Gut microbiota plays a key role in human health. Not only does it help humans obtain energy and essential nutrients from food, but it also, crucially, trains the immune system. For a long time, it was assumed that immune education started after birth, when maternal microorganisms began to colonize the newborn’s intestine. Now, a new study reveals that immune training may have begun much earlier than previously thought: during pregnancy.
According to new research led by Yale University scientists, components of the gut microbiota initiate maturation in utero. In the absence of intestinal bacterial colonization, the team detected bacterial byproducts in the fetus’ gut, which they suspect are transferred from mother to baby through the placenta.
According to new research, components of the gut microbiota initiate maturation in utero
In a recent paper, published in the Journal JCI Insight, the scientists suggest that the early exposure to microbial components may be both priming the immune system to be educated about beneficial bacteria, so it does not overreact when it subsequently encounters those microorganisms, and preparing the gastrointestinal tract.
There have been previous suggestions about immune education starting before birth. For instance, human data from malaria studies has shown that malaria-specific fetal immune responses are generated during pregnancy and confer protection later in life. Furthermore, the fact that most babies are born healthy and do not suffer from neonatal infections despite being exposed to microorganisms suggests their immune system may not be as immature and poorly functional as was long believed.
In that regard, Yale professor Liza Konnikova and her team, who have studied for several years how the immune system develops in the human gastrointestinal tract, have also found evidence of mature adaptative immune cells in fetuses in utero.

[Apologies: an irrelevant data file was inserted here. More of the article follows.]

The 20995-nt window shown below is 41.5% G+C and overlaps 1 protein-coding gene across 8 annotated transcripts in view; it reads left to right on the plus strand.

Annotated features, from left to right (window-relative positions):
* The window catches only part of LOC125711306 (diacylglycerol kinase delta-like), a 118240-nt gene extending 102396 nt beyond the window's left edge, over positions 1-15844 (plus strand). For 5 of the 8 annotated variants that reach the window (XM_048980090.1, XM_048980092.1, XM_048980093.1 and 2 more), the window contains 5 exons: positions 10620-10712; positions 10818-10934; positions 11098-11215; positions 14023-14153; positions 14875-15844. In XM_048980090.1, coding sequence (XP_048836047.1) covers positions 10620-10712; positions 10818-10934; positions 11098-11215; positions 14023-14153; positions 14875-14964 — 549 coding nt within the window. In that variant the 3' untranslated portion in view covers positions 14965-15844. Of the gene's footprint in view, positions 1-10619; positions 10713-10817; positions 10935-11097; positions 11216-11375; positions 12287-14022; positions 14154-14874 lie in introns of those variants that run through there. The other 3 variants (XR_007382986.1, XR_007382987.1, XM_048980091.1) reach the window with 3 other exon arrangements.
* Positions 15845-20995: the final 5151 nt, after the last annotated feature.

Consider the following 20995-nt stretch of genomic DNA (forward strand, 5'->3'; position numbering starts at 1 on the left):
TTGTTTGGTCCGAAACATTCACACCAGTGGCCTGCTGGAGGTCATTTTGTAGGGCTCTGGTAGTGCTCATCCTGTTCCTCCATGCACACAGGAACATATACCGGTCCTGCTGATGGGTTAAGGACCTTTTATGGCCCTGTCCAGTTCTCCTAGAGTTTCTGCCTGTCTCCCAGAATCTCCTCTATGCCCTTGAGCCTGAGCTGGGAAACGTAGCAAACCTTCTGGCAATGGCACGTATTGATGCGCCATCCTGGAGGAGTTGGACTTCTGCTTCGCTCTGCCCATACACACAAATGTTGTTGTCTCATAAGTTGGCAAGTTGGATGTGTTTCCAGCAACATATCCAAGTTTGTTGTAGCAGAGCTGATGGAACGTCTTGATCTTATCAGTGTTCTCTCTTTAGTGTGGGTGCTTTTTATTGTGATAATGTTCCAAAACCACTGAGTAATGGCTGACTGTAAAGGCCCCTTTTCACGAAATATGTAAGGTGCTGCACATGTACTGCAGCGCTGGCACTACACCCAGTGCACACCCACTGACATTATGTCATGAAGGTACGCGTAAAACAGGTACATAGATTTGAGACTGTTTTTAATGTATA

But how are those immune cells being trained?
To answer that question, the researchers studied 31 intestinal samples from children at three different developmental phases: fetal stage, infancy, and older children. Almost all the bacterial byproducts or metabolites identified were found in all samples, suggesting microbial components are present before birth.
The scientists also saw that each group of children had unique metabolites, although groups closer in age shared more of those components than those showing a greater age difference, meaning metabolites are linked to developmental stages. Surprisingly, they identified that the bacterial byproducts found in 14- to 23-week-old fetuses were different from the postnatal ones. Also, they detected several food metabolites in the samples, such as vitamins B1 and B5, likely ingested by the mother.
Despite being unable to provide proof, the scientists believe the metabolites detected in the fetuses are likely to be maternal, produced by or in response to the mothers’ gut microbiota. They hypothesize that, through those bacterial components, mothers are in fact providing the elements needed to boost the baby’s immunity before birth, thus improving their chance of survival.
Li Y, Toothaker JM, Ben-Simon S et al. In utero human intestine harbors unique metabolome, including bacterial metabolites. JCI Insight, 2020;5(21):e138751. DOI: https://doi.org/10.1172/jci.insight.138751